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I've just learned that when carrying out the identification test for thiocyanate ions borax can induce a false positive and therefore needs to be removed. I couldn't find the answer on google so I'm asking a question here.

I would think you first carry out the test to see if borax is present; but if it is, how would you remove it?

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    $\begingroup$ There are numerous methods of identifying thiocyanate anions both quantitatively and qualitatively. Which one are you asking about? The formation of iron(III) complex? $\endgroup$ – andselisk May 5 at 13:51
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    $\begingroup$ @andselisk yes. Normally there should be a complex with iron(III), thiocyanate ions and water but with Borax ions present the iron(III) makes a complex with borax. How would one then remove the borax ions? $\endgroup$ – muhammad haider May 5 at 14:07
  • $\begingroup$ Add more context to your question. Which test are you talking about, since this is not a generic interference. Check these tests, it may not need borate removal. books.google.com/… $\endgroup$ – M. Farooq May 5 at 15:14
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Lehrbuch der analytischen und präparativen anorganischen Chemie by Jander et al. [1] suggests to precipitate borate with $\ce{Ba^2+}$ in neutral solution beforehand as barium(II) thiocyanate is one of the few barium(II) salts actually soluble in water, or use an excess of $\ce{Fe^3+}$ to make sure all the interfering anions are precipitated.

From [1, p. 358]:

6 . Nachweis als $\ce{Fe(SCN)3}$

[…]

Störungen: Um den störenden Einfluss von $\ce{F-}$, $\ce{PO4^3-}$, $\ce{AsO4^3-}$, $\ce{H3BO3}$, $\ce{C4H4O6^2-}$, $\ce{C2O4^2-}$ usw., die mit $\ce{Fe3+}$-Ionen Komplexe bilden, auszuschalten, wird $\ce{Fe^3+}$ im Überschuss zuge­geben.

From [1, p. 418–419] (emphasis mine):

9. Nachweis von Fe(III) als $\ce{Fe(SCN)3}$

$$\ce{Fe^3+ + 3 SCN- <=> Fe(SCN)3}$$

[…]

Störungen: […] Ferner beeinträchtigen $\ce{Hg^2+}$-Ionen durch Bildung von wenig dissoziiertem $\ce{Hg(SCN)2}$, $\ce{F-}$ durch $\ce{[FeF6]^3-}$-Komplexbildung, die Anionen organischer Säuren ebenfalls durch Komplexbildung und auch $\ce{PO4^3-}$, $\ce{AsO4^3-}$, Borat-Ionen sowie ein größerer Mineralsäureüberschuss die Reaktion. Es ist daher ratsam, vor der Prüfung […] die störenden Anionen in neutraler Lösung mit $\ce{Ba^2+}$ abzutrennen.

References

  1. Jander, G.; Blasius, E.; Strähle, J.; Schweda, E.; Rossi, R. Lehrbuch der analytischen und präparativen anorganischen Chemie, 16. Auflage.; Hirzel: Stuttgart, 2006. ISBN 978-3-7776-1388-8. (in German)
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    $\begingroup$ Seems like a lovely book. Is it for undergraduate level? $\endgroup$ – M. Farooq May 5 at 16:48
  • $\begingroup$ @M.Farooq Pretty much. Bare-bone analytical/inorganic chemistry, that's why I like it:) $\endgroup$ – andselisk May 5 at 16:55
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    $\begingroup$ I am just finishing an educational article on the reliability of German translations which are translated by free software. Your reference just reinforced my conviction that as scientists we should use and learn at least one more language. Passing a reading test in Russian or French or German was compulsory, decades ago, for a PhD in chemistry. $\endgroup$ – M. Farooq May 5 at 17:12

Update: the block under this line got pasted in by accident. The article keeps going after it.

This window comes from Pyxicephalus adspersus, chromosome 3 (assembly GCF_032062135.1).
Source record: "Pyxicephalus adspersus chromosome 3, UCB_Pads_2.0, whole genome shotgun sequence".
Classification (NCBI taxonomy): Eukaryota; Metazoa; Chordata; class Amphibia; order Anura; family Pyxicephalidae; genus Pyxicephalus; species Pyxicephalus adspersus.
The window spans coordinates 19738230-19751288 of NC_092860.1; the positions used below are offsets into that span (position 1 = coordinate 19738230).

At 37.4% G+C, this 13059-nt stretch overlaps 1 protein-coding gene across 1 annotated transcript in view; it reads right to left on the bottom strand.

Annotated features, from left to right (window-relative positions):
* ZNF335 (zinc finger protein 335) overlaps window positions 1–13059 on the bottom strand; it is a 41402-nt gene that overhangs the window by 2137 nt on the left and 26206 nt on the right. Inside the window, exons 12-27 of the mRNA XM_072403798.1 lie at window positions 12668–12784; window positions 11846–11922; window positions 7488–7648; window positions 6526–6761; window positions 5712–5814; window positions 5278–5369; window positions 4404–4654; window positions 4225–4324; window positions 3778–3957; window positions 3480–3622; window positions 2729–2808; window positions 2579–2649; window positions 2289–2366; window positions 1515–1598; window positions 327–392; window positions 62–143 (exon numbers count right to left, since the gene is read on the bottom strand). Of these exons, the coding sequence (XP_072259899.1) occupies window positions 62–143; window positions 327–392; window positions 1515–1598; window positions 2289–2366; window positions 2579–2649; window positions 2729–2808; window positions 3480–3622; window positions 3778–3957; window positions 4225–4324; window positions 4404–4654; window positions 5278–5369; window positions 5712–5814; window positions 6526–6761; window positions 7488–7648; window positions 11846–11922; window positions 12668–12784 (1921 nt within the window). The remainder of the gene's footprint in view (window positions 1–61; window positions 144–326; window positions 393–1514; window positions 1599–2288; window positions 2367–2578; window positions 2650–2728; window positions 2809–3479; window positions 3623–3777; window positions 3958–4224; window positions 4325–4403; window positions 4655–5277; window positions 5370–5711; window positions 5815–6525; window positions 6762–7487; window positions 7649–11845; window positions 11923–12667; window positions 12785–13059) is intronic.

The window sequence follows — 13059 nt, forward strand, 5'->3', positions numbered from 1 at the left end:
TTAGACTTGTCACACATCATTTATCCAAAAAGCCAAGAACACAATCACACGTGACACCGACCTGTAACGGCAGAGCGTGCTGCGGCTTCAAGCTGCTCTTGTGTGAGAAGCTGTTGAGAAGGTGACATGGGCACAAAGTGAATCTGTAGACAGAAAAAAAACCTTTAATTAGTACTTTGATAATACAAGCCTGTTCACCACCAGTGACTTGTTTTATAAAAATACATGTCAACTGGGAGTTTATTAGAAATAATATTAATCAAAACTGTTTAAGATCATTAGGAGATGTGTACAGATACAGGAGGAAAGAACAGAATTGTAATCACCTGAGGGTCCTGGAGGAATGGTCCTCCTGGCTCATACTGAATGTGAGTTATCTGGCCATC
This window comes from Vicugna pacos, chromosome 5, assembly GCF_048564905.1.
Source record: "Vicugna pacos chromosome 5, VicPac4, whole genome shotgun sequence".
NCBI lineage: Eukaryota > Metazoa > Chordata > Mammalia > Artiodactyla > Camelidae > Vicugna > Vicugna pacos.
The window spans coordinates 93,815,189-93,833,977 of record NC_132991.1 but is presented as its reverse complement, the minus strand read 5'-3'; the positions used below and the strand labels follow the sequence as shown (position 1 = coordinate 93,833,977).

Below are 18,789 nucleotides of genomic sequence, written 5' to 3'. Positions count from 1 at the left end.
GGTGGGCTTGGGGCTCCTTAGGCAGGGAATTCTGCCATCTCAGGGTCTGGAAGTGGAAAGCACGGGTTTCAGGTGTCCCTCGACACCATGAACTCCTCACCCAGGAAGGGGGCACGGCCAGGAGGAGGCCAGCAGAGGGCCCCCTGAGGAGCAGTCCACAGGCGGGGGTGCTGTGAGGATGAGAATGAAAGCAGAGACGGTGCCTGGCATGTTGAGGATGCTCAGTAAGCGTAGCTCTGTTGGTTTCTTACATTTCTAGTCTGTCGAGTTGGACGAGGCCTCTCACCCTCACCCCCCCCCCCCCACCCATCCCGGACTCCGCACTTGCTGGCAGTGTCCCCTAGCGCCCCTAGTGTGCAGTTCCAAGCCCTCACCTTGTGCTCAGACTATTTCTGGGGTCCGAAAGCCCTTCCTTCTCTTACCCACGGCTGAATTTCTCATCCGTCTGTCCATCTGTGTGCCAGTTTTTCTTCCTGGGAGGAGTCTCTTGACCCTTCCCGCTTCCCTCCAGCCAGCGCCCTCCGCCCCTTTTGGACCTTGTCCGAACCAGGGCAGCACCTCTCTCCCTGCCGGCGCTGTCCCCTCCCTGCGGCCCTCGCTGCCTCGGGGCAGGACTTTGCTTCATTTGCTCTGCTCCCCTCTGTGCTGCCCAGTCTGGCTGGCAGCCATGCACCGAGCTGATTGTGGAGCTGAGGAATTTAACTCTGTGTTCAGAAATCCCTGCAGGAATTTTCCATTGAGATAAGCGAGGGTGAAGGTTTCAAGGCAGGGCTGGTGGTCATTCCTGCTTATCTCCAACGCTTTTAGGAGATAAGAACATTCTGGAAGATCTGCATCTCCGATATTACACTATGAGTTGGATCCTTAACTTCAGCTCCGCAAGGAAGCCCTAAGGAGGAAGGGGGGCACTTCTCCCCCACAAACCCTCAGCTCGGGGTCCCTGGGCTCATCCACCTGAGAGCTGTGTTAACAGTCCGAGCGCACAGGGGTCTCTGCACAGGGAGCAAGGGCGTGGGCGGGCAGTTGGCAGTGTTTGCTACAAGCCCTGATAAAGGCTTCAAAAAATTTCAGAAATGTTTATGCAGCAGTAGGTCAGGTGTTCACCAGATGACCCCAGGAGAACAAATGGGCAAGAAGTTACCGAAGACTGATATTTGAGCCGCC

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    $\begingroup$ @andselisk danke $\endgroup$ – muhammad haider May 5 at 18:10
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When you ask how to remove borax, I assume it is Sodium tetraborate decahydrate (Wikipedia). Thus, I agree with @andselisk of using $\ce{Ba^2+}$ solution to precipitate it. Even though it is seemingly an excellent answer, the reference given and the text body are in German, and I didn't understand it much. :-) Thus, I want to give some clues to make it sense.

According to Ref.1, tetraborate-ions ($\ce{B4O7^2-}$) form a white precipitate of barium metaborate $\left(\ce{Ba(BO2)2}\right)$ with $\ce{Ba^2+}$ solution ($\ce{BaCl2}$).

However, if it is a neutral solution, only following reaction occurs: $$\ce{B4O7^2- (aq) + Ba^2+ (aq) + 3H2O (l) -> Ba(BO2)2 (s) + 3 H3BO3 (aq)}$$

Meaning, removal of borax is only partially completed. Complete precipitation of $\ce{B4O7^2-}$ ion would be reached only in the strong alkaline medium: $$\ce{2 H3BO3 (aq) + Ba^2+ (aq) + 2 OH- (aq) -> Ba(BO2)2 (s) + 4 H2O (l)}$$

Keep in mind that this white precipitate is dissolved in inorganic acids: $$\ce{Ba(BO2)2 (s) + 2 H3O+ (aq) -> Ba^2+ (aq) + 2 H3BO3 (aq)}$$

Thus, white precipitate of $\ce{Ba(BO2)2}$ should be filtered off before adding $\ce{Fe^3+}$ solution.

Alternatively, I believe testing of thiocyanate ions can be done in presence of borax by doing two back to back reactions: (i) Check the solution with the blood-red color formation reaction with $\ce{Fe^3+}$ solution as usual; and then (ii) Check again the same solution with the blue color formation reaction $\left(\ce{(NH4)2[Co(SCN)4] (aq)}\right)$ with $\ce{Co^2+}$ solution:

$$\ce{Co^2+ (aq) + 4 SCN- (aq) + 2 NH4+ (aq) <=> (NH4)2[Co(SCN)4] (aq)}$$

Reference:

  1. O. A. Ievtifieieva, V. V. Bolotov, T. A. Kostina, O. M. Svechnikova, T. I. Yuschenko, N. I. Kaminska, A. E. Kosareva, L. V. Slobodyanyuk, O. P. Yashchuk, In Analytical chemistry (Qualitative analysis) Part I: The manual for students of higher schools; O. A. Ievtifieieva, Ed.; Publishing house the CLL: Kharkiv, Ukraine, 2014 (168 pp.).
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